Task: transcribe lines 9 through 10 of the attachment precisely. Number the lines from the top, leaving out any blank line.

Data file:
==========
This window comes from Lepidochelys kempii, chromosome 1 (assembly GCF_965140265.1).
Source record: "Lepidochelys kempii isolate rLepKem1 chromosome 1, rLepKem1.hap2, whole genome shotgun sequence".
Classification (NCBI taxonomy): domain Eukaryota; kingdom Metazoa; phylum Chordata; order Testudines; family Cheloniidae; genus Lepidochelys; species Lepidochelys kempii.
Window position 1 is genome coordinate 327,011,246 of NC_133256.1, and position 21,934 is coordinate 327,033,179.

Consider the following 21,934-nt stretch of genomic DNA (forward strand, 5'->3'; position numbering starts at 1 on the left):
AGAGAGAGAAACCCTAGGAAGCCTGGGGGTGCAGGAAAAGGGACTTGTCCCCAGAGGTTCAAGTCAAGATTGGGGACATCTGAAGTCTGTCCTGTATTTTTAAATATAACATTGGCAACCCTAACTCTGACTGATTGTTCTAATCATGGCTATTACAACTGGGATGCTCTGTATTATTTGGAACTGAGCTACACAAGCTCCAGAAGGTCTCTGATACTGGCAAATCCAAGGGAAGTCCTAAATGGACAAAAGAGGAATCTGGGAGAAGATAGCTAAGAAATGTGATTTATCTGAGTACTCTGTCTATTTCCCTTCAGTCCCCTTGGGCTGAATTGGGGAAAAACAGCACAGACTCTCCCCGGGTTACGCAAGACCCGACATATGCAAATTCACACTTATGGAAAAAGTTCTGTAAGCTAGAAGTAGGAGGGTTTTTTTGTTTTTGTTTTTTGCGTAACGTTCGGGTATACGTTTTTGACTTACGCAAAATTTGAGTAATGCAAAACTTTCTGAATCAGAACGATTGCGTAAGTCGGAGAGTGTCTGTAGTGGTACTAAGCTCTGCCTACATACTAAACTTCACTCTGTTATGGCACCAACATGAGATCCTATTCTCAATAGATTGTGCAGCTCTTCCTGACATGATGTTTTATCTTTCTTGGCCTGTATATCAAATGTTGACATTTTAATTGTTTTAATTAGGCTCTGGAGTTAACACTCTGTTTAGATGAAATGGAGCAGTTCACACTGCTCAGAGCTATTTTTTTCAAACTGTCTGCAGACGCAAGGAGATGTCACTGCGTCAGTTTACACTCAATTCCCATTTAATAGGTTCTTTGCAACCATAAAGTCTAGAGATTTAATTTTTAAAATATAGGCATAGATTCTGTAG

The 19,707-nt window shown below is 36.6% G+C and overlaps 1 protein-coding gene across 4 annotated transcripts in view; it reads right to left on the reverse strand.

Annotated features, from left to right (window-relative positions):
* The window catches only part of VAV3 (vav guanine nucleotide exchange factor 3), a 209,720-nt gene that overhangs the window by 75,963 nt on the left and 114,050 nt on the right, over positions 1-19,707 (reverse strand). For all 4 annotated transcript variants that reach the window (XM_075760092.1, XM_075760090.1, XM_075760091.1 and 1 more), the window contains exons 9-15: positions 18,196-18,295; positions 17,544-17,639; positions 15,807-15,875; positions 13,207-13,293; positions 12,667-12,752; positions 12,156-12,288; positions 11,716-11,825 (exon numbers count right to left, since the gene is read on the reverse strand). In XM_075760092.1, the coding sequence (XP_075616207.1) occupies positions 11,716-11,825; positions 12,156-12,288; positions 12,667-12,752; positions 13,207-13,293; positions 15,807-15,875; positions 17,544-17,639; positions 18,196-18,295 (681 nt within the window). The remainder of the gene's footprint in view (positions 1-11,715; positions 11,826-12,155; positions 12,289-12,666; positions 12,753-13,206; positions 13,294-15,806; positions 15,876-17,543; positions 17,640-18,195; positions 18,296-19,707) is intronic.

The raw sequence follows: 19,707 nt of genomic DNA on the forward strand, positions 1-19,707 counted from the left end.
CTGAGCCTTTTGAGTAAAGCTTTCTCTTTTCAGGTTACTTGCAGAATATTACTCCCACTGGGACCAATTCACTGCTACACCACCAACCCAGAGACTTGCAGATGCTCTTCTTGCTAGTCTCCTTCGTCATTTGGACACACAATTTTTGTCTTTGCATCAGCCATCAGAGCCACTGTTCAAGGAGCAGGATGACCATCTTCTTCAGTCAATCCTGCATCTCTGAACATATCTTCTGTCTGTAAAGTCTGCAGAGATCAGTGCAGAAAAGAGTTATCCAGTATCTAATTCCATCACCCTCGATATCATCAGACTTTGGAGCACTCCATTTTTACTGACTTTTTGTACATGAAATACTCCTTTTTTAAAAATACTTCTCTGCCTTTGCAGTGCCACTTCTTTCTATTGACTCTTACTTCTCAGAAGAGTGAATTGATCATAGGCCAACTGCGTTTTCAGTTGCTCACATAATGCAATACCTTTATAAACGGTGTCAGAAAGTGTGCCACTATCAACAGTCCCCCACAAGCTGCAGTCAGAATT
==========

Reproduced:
* The window catches only part of VAV3 (vav guanine nucleotide exchange factor 3), a 209,720-nt gene that overhangs the window by 75,963 nt on the left and 114,050 nt on the right, over positions 1-19,707 (reverse strand). For all 4 annotated transcript variants that reach the window (XM_075760092.1, XM_075760090.1, XM_075760091.1 and 1 more), the window contains exons 9-15: positions 18,196-18,295; positions 17,544-17,639; positions 15,807-15,875; positions 13,207-13,293; positions 12,667-12,752; positions 12,156-12,288; positions 11,716-11,825 (exon numbers count right to left, since the gene is read on the reverse strand). In XM_075760092.1, the coding sequence (XP_075616207.1) occupies positions 11,716-11,825; positions 12,156-12,288; positions 12,667-12,752; positions 13,207-13,293; positions 15,807-15,875; positions 17,544-17,639; positions 18,196-18,295 (681 nt within the window). The remainder of the gene's footprint in view (positions 1-11,715; positions 11,826-12,155; positions 12,289-12,666; positions 12,753-13,206; positions 13,294-15,806; positions 15,876-17,543; positions 17,640-18,195; positions 18,296-19,707) is intronic.

The raw sequence follows: 19,707 nt of genomic DNA on the forward strand, positions 1-19,707 counted from the left end.